Ever since then, I have told many people and thought to myself many times, that tools, take Google for instance (search and indexing), knowledge management systems (Wiki and other techniques) - these are all extensions of our brains.
We evolve with technology, and it evolves with us. We might be losing our ability to remember, but if it is because we don’t “need” to remember because technology has augmented us... Well, this is why I also am fond of telling people that I have a difficult time separating technology from nature. Even though the two don’t seem like the same thing, technology too becomes part of the natural ecosystem as organisms invent and rely on it.
Also, another way of thinking about this is, maybe the ability to recall small detailed facts was evolutionarily less important than building models in our brains. So, we offloaded recording small facts, while I think we still ingest and build/train our neural nets just fine in our brains.
Then the only problem I see is, if life becomes all about mental models, when our ability to form new mental models degrades with age, what then? Especially with the rate of technological change, I do see a real likelihood that old mental models get left behind and without the ability to adapt, organisms (i.e.) us could be hosed.
Edit: ..and the last sentence could be why the big push for AI and machine learning too - to ensure the models get encoded into the technology too... and be discovered faster, changed more fluidly, etc. Another evolutionary tool.
Orwell wasn't prescient enough to imagine the type-remember, where you kept your entire perception of the world on machines that weren't controlled by institutions with your best interests at heart.
That had to wait for Fahrenheit 451 to create an entire administration and police force to get rid of your old encyclopedias.
It's honestly worse in real life, because in the book the savages and intellectuals on islands live peacefully outside the regime. There is no option to not participate in our world, given that climate change will affect the entire planet; there is no safe refuge from the regime because it directly affects even those not participating in it.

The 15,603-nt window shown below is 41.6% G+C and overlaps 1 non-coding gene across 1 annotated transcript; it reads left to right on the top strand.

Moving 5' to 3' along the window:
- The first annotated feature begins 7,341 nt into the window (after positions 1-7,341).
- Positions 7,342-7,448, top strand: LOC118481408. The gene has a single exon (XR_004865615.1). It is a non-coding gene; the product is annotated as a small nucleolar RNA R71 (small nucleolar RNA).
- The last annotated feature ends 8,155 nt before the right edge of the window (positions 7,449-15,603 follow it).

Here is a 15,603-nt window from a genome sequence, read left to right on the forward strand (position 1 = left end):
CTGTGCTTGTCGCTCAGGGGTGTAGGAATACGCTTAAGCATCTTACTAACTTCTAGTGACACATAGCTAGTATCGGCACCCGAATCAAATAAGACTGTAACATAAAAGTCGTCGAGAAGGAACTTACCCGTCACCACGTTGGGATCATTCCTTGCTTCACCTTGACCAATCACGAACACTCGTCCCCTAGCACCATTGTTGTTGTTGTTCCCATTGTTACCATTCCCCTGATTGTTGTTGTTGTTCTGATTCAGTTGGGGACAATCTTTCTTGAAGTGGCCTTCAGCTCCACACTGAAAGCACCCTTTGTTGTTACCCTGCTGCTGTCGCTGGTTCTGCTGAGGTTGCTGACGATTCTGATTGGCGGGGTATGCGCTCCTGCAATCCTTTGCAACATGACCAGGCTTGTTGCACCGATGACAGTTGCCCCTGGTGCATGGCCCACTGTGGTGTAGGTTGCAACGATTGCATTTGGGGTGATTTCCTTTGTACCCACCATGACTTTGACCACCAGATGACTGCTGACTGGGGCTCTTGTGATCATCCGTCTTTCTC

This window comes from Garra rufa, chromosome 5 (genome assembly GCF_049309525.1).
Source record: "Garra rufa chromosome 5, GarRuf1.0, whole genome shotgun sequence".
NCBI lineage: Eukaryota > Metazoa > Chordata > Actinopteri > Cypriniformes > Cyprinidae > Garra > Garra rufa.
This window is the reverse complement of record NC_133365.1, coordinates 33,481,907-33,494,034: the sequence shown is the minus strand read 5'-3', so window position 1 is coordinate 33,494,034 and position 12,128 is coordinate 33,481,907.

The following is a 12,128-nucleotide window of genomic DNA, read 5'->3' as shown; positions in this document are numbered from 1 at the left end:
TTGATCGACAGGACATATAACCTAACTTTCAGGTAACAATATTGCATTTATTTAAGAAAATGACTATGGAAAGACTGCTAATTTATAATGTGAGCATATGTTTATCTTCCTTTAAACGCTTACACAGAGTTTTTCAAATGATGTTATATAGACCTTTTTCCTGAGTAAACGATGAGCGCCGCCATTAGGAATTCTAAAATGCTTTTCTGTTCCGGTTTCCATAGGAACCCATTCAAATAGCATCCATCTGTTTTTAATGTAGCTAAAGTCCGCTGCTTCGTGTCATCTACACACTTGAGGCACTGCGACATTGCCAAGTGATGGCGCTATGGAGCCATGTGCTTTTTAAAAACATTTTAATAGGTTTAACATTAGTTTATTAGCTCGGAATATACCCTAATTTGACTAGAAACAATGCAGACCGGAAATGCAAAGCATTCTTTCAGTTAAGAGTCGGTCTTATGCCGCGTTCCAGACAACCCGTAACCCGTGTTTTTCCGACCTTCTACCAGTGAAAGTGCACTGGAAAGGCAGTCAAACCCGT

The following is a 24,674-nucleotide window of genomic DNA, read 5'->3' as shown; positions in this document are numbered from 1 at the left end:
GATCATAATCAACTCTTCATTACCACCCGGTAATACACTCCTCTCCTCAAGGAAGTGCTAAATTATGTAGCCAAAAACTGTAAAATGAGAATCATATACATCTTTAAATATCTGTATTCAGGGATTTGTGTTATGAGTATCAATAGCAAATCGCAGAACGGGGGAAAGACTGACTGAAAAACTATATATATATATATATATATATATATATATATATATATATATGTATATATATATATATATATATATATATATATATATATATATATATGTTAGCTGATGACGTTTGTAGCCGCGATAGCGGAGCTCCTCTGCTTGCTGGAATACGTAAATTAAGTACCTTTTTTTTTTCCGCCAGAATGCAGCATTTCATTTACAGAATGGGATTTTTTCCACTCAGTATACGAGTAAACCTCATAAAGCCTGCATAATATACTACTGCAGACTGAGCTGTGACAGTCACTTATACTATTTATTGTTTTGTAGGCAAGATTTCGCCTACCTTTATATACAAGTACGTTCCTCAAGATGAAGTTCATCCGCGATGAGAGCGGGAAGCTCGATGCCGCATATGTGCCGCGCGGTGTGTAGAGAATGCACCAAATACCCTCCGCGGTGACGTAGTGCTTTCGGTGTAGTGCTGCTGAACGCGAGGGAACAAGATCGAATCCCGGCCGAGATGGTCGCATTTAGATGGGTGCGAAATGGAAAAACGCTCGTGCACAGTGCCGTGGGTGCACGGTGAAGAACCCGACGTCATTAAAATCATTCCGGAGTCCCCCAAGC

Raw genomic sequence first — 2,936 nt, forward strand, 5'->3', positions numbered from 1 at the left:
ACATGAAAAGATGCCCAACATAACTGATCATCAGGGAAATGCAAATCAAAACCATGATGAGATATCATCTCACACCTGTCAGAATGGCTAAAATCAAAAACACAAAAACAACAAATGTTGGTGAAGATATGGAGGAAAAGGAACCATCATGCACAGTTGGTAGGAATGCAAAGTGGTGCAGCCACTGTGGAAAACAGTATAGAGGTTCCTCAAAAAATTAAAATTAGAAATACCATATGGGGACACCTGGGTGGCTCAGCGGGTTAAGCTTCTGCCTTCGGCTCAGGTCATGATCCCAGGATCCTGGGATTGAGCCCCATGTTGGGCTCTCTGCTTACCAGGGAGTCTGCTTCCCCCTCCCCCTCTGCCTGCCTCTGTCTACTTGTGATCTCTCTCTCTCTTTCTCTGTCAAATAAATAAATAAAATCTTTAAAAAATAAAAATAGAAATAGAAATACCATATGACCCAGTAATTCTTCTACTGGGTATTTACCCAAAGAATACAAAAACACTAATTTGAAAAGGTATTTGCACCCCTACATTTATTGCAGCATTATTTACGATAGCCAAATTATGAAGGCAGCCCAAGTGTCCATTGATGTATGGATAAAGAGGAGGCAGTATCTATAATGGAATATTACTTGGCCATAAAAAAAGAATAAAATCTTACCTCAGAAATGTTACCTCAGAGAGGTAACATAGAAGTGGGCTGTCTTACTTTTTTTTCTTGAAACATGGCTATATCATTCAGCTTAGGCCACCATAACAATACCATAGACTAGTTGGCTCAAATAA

I want to say something ideological, interpreting a given piece of evidence in a simplistic way to assert that it can be reduced to my own assumptions, but I also want to sound clever about it.
I half feel like making a bot that goes through reddit and just says "it's almost as if" whenever it detects anyone has made an assertion of fact of any kind, in increasingly implausible and unconnected ways.
It has been a few years for me, but there were several prescient chapters when I last ready it during the rise of populism around the globe (2015), namely sections IV, V, VI, and VII:
II Quantity, Quality, Morality
IV Propaganda in a Democratic Society
V Propaganda Under a Dictatorship
VI The Arts of Selling
VIII Chemical Persuasion
IX Subconscious Persuasion
XI Education for Freedom
XII What Can Be Done?
 https://www.huxley.net/bnw-revisited/ (full text)
 - The story in written form - http://www.visbox.com/prajlich/forster.html
 - An audio recording - https://librivox.org/the-machine-stops-by-e-m-forster/
 - Wikipedia article - https://en.wikipedia.org/wiki/The_Machine_Stops
It's true, but that doesn't mean it's not a worthwhile risk. Nor does it imply that the other approach is risk-free / has no downsides.
Marshall McLuhan wrote that in 1964 in "Understanding Media: The Extensions of Man".
They're not a technology that enhances or melts with the human who uses it, it doesn't vanish into the background, the car doesn't even evolve much, rather the environment changes to fit the car, if anything hindering evolution, it displaces the natural ecosystem, it doesn't become part of it.
The same can be said about technologies weakening memory. They look like an enhancement maybe, but they may actually just cause impairment of function, becoming a crutch.
I agree. But these two examples are different in a way that is important to me: my personal wiki is under my control; Google is not. Therefore, when I find important things in Google, I sometimes still take care to rewrite them into my wiki, using my own words.
Using the wiki feels like extending my brain. Using Google feels more like outsourcing it.
Yeah. Kinda. Not really. I bet people had to walk more before cars though.